Paula Hawkins


Rhodesian(now Zimbabwe)-born British Author, best known for her 2015 novel "The Girl on the Train"

Author Quotes

I know is, one minute I?m ticking along fine and life is sweet and I want for nothing, and the next I can?t wait to get away, I?m all over the place, slipping and sliding again.

I told him I loved him and I felt every muscle in his body tense, as if he knew what was coming and was bracing himself for it. You do, don?t you, when someone tells you they love you like that. I love you, I do, but . . . But.

I?m not even that upset about the rejection any more. What bothers me most is that I haven?t got to the end of my story, and I can?t start over with someone else, it?s too hard.

If you want someone badly enough, morals (and certainly professionalism) don't come into it. You'll do anything to have them.

It fits her, pretty and carefree as she is. They?re a match, they?re a set. They?re happy, I can tell. They?re what I used to be, they?re Tom and me, five years ago. They?re what I lost; they?re everything I want to be.

It's as if pretending to have a real life instead of living it for real.

Mac saved me. He took me in, he loved me, he kept me safe. And he wasn?t boring. And to be perfectly honest, we were taking a lot of drugs, and it?s difficult to get bored when you?re off your face all the time. I was happy.

Once I?ve made my mind up, I?m a force to be reckoned with.

She wanted to chat in person and I thought it might be best. I?m sorry, OK? We just talked. We met in a crappy coffee shop in Ashbury and talked for twenty minutes?half an hour, tops. OK?

That?s what I?ve taken from the therapy sessions: the holes in your life are permanent. You have to grow around them, like tree roots around concrete; you mold yourself through the gaps.

The thing about being barren is that you?re not allowed to get away from it. Not when you?re in your thirties. My friends were having children, friends of friends were having children, pregnancy and birth and first birthday parties were everywhere. I was asked about it all the time.

They wouldn?t even recognize Megan the happily married suburbanite. In any case, I can?t risk looking backwards, it?s always a bad idea. I?ll wait until the summer is over, then I?ll look for work. It seems like a shame to waste these long summer days. I?ll find something, here or elsewhere, I know I will.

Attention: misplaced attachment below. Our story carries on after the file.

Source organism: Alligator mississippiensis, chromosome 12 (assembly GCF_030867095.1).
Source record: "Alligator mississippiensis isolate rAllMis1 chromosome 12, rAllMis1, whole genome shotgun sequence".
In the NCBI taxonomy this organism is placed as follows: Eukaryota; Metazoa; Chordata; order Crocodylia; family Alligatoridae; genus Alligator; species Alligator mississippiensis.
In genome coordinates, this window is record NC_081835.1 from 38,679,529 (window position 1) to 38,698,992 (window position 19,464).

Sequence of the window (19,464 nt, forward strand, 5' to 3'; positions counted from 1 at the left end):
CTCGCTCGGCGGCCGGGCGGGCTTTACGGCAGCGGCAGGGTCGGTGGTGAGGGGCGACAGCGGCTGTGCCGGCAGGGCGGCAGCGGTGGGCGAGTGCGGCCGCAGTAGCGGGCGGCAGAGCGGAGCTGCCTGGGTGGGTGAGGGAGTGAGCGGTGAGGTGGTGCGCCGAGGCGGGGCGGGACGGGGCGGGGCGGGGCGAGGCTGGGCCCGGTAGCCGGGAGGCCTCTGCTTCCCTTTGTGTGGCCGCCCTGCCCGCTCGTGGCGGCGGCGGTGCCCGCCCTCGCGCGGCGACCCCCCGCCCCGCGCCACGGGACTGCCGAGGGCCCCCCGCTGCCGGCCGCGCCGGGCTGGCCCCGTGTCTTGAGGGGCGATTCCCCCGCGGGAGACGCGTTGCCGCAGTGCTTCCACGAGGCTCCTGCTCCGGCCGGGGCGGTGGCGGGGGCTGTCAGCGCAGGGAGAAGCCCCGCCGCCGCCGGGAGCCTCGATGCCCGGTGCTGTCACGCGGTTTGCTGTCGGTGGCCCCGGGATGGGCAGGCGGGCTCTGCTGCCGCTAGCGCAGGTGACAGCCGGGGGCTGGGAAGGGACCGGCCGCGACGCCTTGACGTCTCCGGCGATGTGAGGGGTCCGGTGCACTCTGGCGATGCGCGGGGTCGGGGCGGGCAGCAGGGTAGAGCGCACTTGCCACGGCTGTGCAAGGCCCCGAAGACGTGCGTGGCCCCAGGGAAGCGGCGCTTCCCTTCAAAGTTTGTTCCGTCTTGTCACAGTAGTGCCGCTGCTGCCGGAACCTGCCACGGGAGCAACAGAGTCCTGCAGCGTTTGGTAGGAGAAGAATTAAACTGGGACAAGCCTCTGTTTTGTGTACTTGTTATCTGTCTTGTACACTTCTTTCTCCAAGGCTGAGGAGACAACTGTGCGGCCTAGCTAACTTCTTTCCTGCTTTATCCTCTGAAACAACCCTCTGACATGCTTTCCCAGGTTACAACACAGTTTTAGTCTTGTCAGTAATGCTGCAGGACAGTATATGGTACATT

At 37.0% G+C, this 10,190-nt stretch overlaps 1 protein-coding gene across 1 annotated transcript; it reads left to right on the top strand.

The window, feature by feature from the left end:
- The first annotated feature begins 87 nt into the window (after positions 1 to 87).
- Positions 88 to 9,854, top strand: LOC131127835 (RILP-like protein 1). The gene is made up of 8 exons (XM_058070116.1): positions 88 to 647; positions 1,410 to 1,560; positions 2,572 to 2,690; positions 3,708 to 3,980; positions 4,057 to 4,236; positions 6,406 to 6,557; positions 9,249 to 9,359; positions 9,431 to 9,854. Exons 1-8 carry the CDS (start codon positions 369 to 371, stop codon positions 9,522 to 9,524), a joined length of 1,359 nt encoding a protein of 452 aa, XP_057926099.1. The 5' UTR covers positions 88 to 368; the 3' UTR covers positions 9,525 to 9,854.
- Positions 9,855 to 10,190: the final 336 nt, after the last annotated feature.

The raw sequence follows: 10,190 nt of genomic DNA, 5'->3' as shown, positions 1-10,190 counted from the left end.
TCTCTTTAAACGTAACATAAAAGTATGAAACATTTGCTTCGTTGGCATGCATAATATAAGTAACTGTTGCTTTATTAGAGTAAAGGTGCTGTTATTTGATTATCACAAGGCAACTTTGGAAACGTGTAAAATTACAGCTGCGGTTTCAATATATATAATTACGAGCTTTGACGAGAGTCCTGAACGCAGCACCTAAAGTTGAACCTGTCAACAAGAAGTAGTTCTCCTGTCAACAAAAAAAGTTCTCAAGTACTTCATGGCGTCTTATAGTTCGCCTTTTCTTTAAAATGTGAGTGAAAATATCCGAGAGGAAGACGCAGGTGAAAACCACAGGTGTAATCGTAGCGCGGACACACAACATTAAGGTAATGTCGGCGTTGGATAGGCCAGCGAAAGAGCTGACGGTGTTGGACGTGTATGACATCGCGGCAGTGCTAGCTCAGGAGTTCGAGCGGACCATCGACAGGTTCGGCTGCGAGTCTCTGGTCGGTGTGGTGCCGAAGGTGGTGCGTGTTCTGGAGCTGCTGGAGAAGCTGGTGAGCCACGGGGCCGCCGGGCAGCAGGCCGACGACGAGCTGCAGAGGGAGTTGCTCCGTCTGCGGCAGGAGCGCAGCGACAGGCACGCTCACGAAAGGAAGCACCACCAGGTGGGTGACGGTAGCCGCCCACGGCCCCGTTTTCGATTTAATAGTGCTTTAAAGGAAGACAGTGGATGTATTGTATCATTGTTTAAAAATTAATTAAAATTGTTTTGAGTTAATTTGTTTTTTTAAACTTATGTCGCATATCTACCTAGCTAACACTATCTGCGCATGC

When did you become so weak? I don?t know. I don?t know where that strength went, I don?t remember losing it. I think that over time it got chipped away, bit by bit, by life, by the living of it.

I know that I?m going to be better, that I?m going to be happy. It won?t be long.

I understand what it means emptiness. I'm starting to think that it cannot fill anything in principle. My psychotherapeutic sessions have taught me one thing: the gap in life forever. We must learn to grow, enveloping them like plants, stems entwine concrete structure. These holes form a human personality. I know that now, but do not say it out loud, at least now.

I?m not here for you, I couldn?t be less interested.

If you want someone badly enough, you'll do anything to have them.

It is, will always be, a black hole in my timeline.

It's been so long since I've heard him say my name like that, and its making me hope.

Maybe I?ll want to run again, and again, and eventually I?ll end up back by those old tracks, because there is nowhere left to go. Maybe. Maybe not. You have to take the risk, don?t you?

One for sorrow, two for joy, three for a girl, four for a boy, five for silver, six for gold, seven for a secret never to be told.

She?s buried beneath a silver birch tree, down towards the old train tracks, her grave marked with a cairn. Not more than a little pile of stones, really. I didn?t want to draw attention to her resting place, but I couldn?t leave her without remembrance. She?ll sleep peacefully there, no one to disturb her, no sounds but birdsong and the rumble of passing trains.

The author claimed that blacking out wasn?t simply a matter of forgetting what had happened, but having no memories to forget in the first place. His theory is that you get into a state where your brain no longer makes short-term memories. And while you?re there, in deepest black, you don?t behave as you usually would, because you?re simply reacting to the very last thing you think happened, because - since you aren?t making memories - you might not actually know what the last thing that happened really was.

The track at the end of the garden with its trains, always taking someone else to somewhere else, reminding me over and over and over, a dozen times a day, that I?m staying put. I

They?re a match, they?re a set. They?re happy, I can tell. They?re what I used to be, they?re Tom and me five years ago. They?re what I lost, they?re everything I want to be.

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Rhodesian(now Zimbabwe)-born British Author, best known for her 2015 novel "The Girl on the Train"